A recent debate in the New York Times asked, Has Globalization Ruined Street Style? The question itself is premised on the belief that the combination of extensive social media networks and global clothing retailers have eliminated regional variations in dress. Though the debate participants had differing opinions about whether globalization has been good or bad for street style, it is undeniable that globalization has softened obvious differences in global dress. Subtle differences exist, but they are usually found in small details or overall styling.
The article made me think about designers with a a primarily regional following. Holly Harp, who worked in Los Angeles and drew inspiration from the glamour of Old Hollywood, is one such designer. Another is Pedro Rodriguez, a Spanish designer largely unknown outside of his native country. Rodriguez had a long career, opening his first salon in 1918, and didn't retire until the early 1980s. If by some lucky chance you'll be in Barcelona in the next few days, an exhibition titled "What to Wear?" focuses on his work. Our Pedro Rodriguez pink silk faille evening sheath dates from c. 1965.
English language sources on Pedro Rodriguez are sparse, to say the least. Like his compatriot and friend Cristobal Balenciaga, Rodriguez moved to Paris at the beginning of the Spanish Civil War in 1936/7. Though Balenciaga remained in Paris after the end of the war in 1939, Rodriguez returned to his native country and quickly reestablished himself. New Pedro Rodriguez salons opened in San Sebastian (1939) and Madrid (1941). The Spain that Rodriguez returned to was under the authoritarian rule of Francisco Franco. During Franco's reign, from 1939 until 1975, Spain existed in relative cultural and political isolation. It was probably because of this climate that Rodriguez's reputation was confined largely to Spain.
In 1952, an unnamed Spanish import/export house hosted a Spanish Festival of Fashion in Madrid. The festival, which featured the work of Pedro Rodriguez and four other Spanish design houses, was designed to lure North American clothing buyers to Spain. This was the first attempt to market Spanish fashion to an international audience. Coverage of this event was lukewarm, but was the beginning of sporadic coverage of Spanish designers in the fashion press. In reports on Spanish fashion, Pedro Rodriguez was consistently described as the preeminent Spanish designer working in Spain.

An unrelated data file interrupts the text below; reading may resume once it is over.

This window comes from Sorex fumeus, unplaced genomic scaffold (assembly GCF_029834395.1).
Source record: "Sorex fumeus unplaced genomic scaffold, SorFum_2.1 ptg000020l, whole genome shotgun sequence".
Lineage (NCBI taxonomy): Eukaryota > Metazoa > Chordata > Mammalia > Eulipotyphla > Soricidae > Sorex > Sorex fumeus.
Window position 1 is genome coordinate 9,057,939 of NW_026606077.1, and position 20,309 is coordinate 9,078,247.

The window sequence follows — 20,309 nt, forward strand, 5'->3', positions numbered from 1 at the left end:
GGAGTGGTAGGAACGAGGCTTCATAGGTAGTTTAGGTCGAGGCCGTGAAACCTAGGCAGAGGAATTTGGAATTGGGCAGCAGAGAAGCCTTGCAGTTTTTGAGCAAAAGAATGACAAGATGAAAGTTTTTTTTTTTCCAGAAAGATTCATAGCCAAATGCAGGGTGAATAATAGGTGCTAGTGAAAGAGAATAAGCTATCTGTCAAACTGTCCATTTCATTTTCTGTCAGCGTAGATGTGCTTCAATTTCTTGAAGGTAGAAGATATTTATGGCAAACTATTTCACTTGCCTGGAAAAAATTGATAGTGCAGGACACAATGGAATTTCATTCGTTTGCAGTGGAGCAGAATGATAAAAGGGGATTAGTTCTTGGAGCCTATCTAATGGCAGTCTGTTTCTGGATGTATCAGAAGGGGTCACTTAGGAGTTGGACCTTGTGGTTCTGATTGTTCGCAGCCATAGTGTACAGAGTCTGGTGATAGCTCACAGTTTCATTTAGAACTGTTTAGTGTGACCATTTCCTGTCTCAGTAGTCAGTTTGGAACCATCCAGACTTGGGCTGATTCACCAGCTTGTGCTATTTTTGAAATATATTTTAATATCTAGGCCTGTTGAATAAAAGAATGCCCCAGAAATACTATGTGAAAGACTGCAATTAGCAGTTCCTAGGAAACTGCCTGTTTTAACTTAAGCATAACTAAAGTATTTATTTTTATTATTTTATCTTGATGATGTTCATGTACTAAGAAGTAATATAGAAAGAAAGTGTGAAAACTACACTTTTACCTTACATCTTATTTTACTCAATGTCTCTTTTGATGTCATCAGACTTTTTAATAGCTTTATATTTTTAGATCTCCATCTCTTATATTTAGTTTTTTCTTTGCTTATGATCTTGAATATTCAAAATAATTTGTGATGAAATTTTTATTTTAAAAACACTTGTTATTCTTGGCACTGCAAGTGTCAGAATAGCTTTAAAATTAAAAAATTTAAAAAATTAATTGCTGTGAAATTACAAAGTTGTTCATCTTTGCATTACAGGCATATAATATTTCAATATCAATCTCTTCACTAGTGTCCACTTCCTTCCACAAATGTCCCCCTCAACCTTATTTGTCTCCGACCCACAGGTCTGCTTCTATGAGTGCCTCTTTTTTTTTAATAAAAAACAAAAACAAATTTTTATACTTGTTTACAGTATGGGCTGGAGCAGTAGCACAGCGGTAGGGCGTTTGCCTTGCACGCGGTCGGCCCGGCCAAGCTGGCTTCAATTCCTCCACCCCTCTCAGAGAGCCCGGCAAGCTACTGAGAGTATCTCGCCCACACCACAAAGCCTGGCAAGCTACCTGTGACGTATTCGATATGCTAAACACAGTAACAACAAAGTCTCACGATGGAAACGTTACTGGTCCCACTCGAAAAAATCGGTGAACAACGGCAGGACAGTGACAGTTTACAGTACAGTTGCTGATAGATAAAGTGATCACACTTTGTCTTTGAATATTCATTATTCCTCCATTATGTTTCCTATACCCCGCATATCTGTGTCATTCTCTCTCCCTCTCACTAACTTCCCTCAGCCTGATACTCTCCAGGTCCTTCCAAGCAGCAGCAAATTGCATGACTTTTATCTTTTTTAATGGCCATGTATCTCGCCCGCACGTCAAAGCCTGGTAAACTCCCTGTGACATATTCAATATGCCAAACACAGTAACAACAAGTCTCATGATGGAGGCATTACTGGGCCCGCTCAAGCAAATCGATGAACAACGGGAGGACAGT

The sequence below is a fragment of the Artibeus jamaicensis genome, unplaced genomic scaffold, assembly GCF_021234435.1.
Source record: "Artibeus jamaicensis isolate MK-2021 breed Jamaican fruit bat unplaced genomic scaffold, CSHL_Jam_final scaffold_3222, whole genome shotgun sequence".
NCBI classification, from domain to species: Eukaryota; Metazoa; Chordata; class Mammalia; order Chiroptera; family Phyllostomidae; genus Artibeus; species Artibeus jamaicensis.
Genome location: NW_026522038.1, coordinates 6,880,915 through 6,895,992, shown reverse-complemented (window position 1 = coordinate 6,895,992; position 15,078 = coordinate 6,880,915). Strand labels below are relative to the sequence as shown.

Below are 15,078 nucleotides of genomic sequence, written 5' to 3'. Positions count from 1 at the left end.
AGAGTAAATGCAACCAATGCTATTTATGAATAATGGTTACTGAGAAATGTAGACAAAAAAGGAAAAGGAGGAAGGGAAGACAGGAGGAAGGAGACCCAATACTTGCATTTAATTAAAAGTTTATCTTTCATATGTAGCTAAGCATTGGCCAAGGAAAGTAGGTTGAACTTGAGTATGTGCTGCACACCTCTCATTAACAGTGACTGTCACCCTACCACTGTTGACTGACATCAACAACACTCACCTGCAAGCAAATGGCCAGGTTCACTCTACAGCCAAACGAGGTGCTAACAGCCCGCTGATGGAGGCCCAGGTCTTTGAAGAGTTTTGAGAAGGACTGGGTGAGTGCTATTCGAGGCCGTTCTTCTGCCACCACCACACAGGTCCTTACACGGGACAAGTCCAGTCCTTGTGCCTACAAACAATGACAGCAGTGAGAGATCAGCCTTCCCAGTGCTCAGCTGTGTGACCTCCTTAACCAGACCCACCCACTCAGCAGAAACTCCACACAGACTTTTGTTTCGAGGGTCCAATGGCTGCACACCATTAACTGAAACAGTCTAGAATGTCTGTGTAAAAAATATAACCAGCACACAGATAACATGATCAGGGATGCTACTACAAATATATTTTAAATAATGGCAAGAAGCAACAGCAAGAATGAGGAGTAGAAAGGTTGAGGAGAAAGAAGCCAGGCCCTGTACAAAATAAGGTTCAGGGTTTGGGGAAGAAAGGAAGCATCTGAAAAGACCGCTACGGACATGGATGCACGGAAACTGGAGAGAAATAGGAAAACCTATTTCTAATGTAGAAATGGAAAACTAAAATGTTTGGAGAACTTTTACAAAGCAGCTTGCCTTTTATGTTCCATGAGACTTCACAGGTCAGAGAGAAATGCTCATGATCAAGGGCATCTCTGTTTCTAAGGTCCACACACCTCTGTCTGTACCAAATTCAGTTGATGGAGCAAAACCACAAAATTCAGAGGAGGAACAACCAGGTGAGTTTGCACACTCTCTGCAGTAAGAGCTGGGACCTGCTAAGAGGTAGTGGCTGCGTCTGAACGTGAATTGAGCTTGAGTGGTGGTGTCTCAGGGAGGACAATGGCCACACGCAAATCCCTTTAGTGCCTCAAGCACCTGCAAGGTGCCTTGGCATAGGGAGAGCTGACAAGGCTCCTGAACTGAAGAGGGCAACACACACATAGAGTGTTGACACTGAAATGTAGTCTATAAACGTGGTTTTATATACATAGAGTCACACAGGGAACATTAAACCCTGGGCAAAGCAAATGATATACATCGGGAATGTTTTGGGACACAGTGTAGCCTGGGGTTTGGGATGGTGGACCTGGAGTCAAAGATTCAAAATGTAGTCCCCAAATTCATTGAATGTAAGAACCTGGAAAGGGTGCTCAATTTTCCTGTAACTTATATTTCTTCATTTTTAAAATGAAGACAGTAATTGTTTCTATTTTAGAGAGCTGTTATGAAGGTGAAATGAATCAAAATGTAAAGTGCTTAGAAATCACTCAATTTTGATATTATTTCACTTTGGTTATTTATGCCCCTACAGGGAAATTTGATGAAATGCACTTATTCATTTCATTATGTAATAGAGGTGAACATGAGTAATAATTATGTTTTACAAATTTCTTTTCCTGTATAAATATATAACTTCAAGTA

Rodriguez was frequently associated with lavish surface embellishment. This evening sheath features all-over floral and scroll motif embroidery using seed beads, rhinestones, pearls and sequins. A 1958 special to the New York Times on Spanish fashion described Rodriguez as "long-famed in Spain for his lavishly beaded and sequined evening dresses."1 Some of Balenciaga's work demonstrates a similar interest in surface decoration, including this 1962 black velvet cocktail dress with beads and embroidery. In Balenciaga's work, this style of embellishement is often described as being inspired by historic Spanish dress, and/or the garb of Spanish bullfighters. While it would be premature to make a blanket statement about embellishment and Spanish design, its interesting to speculate that these two Spanish designers may have drawn inspiration from the same cultural resources, and possibly each other.
Circling back to the influence of globalization on fashion, it's intriguing to think about current regional trends. Despite the impact of globalization, there are still mini-trends or aesthetic tendencies that are regionally specific. Within the US, there are definite stereotypes about major cities. As we all know, New Yorkers wear only black clothing, while Los Angelenos are always dressed for the beach. What other regional trends have you observed, either in your local area or during recent travels?
1 "Spain: The Fall Fashion Trends from Abroad." New York Times 19 July 1955: 24.